How did we get here?

Where does BeeGFS need to go to support its users for years to come? What changes are needed to enable the next generation of AI and HPC workloads, not just today, but for the next decade and beyond? These are questions ThinkParQ and NetApp ask ourselves, our mutual customers, and the greater BeeGFS community almost obsessively.

We understand that users of parallel file systems and other large-scale storage solutions can’t make decisions lightly. So, we feel a mutual obligation to tread carefully, while still innovating boldly, in a rapidly changing IT landscape where just over a decade ago the cloud was still about as nebulous as the real thing. Luckily, ThinkParQ is no stranger to HPC, and NetApp is no stranger to enterprise storage.

The significant uptick in the adoption of AI and other HPC techniques in enterprises makes us ideal partners to anticipate how HPC storage must evolve to stay relevant and useful. Anticipating this trend is a big reason why back in 2019 ThinkParQ partnered with NetApp to deliver joint solutions built around BeeGFS.

Together, our engineering teams have worked to deliver innovation around BeeGFS in several ways, including introducing a shared-storage HA solution, bringing support for Kubernetes, and collaborating with  NVIDIA to certify BeeGFS with NVIDIA DGX A100 systems for machine learning and deep learning (ML/DL) workloads at scale. This brings us to today, where we’re excited to share how NVIDIA Magnum IO GPUDirect Storage (GDS) now supports BeeGFS. As part of this, we created a number of enhancements, most notably the addition of multirail support (described in more detail below), along with some smaller improvements to the native cache mode and BeeGFS client networking stack that have far-reaching benefits to how BeeGFS filesystems can be architected going forward, regardless of whether GDS is in use.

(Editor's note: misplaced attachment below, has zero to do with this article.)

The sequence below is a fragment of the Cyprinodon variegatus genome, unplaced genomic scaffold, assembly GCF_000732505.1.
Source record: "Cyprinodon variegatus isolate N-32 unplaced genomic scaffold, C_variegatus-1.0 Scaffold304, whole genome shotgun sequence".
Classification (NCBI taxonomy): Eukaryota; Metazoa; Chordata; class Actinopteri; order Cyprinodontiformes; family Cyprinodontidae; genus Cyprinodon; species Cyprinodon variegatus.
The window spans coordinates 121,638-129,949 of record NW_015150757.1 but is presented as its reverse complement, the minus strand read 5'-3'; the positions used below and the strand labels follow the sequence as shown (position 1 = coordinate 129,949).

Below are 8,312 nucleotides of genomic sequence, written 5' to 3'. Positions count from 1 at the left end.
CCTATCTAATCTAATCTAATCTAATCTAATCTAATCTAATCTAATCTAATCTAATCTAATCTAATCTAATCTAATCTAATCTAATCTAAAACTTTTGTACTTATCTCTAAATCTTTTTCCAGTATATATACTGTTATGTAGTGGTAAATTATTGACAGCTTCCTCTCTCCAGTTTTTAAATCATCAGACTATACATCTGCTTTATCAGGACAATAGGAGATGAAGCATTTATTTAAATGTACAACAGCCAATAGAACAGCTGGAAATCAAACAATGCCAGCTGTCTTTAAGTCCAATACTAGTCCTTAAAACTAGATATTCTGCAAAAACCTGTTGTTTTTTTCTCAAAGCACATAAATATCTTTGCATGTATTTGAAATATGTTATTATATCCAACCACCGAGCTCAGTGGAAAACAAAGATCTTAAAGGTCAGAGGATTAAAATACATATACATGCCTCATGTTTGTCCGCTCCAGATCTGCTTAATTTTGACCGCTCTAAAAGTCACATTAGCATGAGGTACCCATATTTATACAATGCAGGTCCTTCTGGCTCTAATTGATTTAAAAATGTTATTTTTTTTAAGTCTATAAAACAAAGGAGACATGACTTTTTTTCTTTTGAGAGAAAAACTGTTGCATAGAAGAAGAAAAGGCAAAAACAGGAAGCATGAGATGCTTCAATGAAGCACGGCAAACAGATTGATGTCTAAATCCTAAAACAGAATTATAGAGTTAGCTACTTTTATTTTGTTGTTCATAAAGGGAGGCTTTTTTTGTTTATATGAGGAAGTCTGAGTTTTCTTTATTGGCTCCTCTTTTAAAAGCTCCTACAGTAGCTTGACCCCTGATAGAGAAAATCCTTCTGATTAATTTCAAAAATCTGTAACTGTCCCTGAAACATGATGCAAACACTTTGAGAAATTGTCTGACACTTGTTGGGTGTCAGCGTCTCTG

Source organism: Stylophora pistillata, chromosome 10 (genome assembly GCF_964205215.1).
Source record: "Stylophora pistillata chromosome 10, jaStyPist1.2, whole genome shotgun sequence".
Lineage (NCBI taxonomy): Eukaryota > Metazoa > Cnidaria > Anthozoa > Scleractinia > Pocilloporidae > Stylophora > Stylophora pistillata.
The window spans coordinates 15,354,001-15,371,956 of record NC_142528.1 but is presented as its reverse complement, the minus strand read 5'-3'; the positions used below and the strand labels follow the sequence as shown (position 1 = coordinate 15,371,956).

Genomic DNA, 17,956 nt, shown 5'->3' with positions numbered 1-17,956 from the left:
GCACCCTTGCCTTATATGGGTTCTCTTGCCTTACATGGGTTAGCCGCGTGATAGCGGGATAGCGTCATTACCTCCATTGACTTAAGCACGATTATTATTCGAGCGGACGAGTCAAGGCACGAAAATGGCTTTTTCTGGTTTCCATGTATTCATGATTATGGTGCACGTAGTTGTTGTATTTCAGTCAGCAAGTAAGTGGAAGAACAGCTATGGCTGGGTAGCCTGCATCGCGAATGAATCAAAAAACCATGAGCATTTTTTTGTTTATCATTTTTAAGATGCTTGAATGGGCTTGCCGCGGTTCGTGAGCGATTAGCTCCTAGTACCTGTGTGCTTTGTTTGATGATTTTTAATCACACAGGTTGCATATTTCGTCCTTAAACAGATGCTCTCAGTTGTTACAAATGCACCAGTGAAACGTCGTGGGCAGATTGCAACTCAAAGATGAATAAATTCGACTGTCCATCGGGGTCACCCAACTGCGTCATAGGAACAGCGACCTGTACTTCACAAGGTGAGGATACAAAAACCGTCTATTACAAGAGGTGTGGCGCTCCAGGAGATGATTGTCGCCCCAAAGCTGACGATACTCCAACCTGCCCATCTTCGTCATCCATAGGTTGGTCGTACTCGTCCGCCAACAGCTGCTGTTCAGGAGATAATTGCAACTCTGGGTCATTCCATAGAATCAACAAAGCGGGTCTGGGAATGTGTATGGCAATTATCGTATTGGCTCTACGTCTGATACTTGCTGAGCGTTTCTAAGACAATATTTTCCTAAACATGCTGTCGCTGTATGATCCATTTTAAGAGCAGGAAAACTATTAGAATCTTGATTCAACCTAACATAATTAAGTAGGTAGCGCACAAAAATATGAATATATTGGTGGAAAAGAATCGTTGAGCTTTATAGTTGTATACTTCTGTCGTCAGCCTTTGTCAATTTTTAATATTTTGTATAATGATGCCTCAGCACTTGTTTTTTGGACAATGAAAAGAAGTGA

Why is Magnum IO GPUDirect Storage important? 

From a storage perspective, ML and DL workloads are not so dissimilar from many HPC workloads. They are characterized by many read operations and, particularly in the case of DL, result in the same data being reread multiple times. However, while traditionally these datasets were processed by CPUs, the types of algorithms and techniques commonly applied in modern ML and DL training are greatly accelerated by the use of GPUs. Of course the more ‘Moore’s law’ is applied to GPUs, the more simply moving mountainous amounts of data to and from the GPU becomes a bottleneck to the overall time to train.

Enter GPUDirect Storage. GDS enables direct memory access (DMA) between GPU memory and local or remote storage behind a NIC. It avoids the need to store and forward data through buffers in CPU memory and instead reads and writes data directly into GPU memory. If this sounds similar to the traditional benefits of remote direct memory access (RDMA), you’re spot on. In many ways, GDS extends RDMA capabilities to account for the existence of GPU memory.